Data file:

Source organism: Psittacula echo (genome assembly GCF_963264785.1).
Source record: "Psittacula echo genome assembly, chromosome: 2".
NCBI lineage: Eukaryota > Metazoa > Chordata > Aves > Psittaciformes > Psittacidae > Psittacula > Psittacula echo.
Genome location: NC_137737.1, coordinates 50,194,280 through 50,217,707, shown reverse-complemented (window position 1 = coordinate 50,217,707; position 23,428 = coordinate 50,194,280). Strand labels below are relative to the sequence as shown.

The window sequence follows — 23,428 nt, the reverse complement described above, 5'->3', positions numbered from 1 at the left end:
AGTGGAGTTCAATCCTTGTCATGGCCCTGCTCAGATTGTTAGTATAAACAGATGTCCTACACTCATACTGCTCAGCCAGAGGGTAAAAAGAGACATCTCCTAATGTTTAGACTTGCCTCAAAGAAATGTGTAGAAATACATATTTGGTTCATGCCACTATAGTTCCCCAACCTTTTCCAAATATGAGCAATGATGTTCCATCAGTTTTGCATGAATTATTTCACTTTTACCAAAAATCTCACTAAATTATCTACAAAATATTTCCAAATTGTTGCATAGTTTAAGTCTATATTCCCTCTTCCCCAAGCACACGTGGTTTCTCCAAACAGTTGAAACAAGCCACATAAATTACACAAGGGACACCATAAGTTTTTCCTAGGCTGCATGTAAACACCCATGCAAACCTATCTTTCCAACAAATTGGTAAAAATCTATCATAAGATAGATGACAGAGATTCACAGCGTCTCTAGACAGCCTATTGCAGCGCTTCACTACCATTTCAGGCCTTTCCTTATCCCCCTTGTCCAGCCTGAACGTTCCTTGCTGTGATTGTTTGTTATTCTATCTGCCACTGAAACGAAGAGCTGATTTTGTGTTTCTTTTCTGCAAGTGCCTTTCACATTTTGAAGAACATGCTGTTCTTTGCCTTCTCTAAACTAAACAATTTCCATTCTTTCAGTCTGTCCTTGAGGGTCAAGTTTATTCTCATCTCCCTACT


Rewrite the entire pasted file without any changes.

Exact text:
Source organism: Psittacula echo (genome assembly GCF_963264785.1).
Source record: "Psittacula echo genome assembly, chromosome: 2".
NCBI lineage: Eukaryota > Metazoa > Chordata > Aves > Psittaciformes > Psittacidae > Psittacula > Psittacula echo.
Genome location: NC_137737.1, coordinates 50,194,280 through 50,217,707, shown reverse-complemented (window position 1 = coordinate 50,217,707; position 23,428 = coordinate 50,194,280). Strand labels below are relative to the sequence as shown.

The window sequence follows — 23,428 nt, the reverse complement described above, 5'->3', positions numbered from 1 at the left end:
AGTGGAGTTCAATCCTTGTCATGGCCCTGCTCAGATTGTTAGTATAAACAGATGTCCTACACTCATACTGCTCAGCCAGAGGGTAAAAAGAGACATCTCCTAATGTTTAGACTTGCCTCAAAGAAATGTGTAGAAATACATATTTGGTTCATGCCACTATAGTTCCCCAACCTTTTCCAAATATGAGCAATGATGTTCCATCAGTTTTGCATGAATTATTTCACTTTTACCAAAAATCTCACTAAATTATCTACAAAATATTTCCAAATTGTTGCATAGTTTAAGTCTATATTCCCTCTTCCCCAAGCACACGTGGTTTCTCCAAACAGTTGAAACAAGCCACATAAATTACACAAGGGACACCATAAGTTTTTCCTAGGCTGCATGTAAACACCCATGCAAACCTATCTTTCCAACAAATTGGTAAAAATCTATCATAAGATAGATGACAGAGATTCACAGCGTCTCTAGACAGCCTATTGCAGCGCTTCACTACCATTTCAGGCCTTTCCTTATCCCCCTTGTCCAGCCTGAACGTTCCTTGCTGTGATTGTTTGTTATTCTATCTGCCACTGAAACGAAGAGCTGATTTTGTGTTTCTTTTCTGCAAGTGCCTTTCACATTTTGAAGAACATGCTGTTCTTTGCCTTCTCTAAACTAAACAATTTCCATTCTTTCAGTCTGTCCTTGAGGGTCAAGTTTATTCTCATCTCCCTACT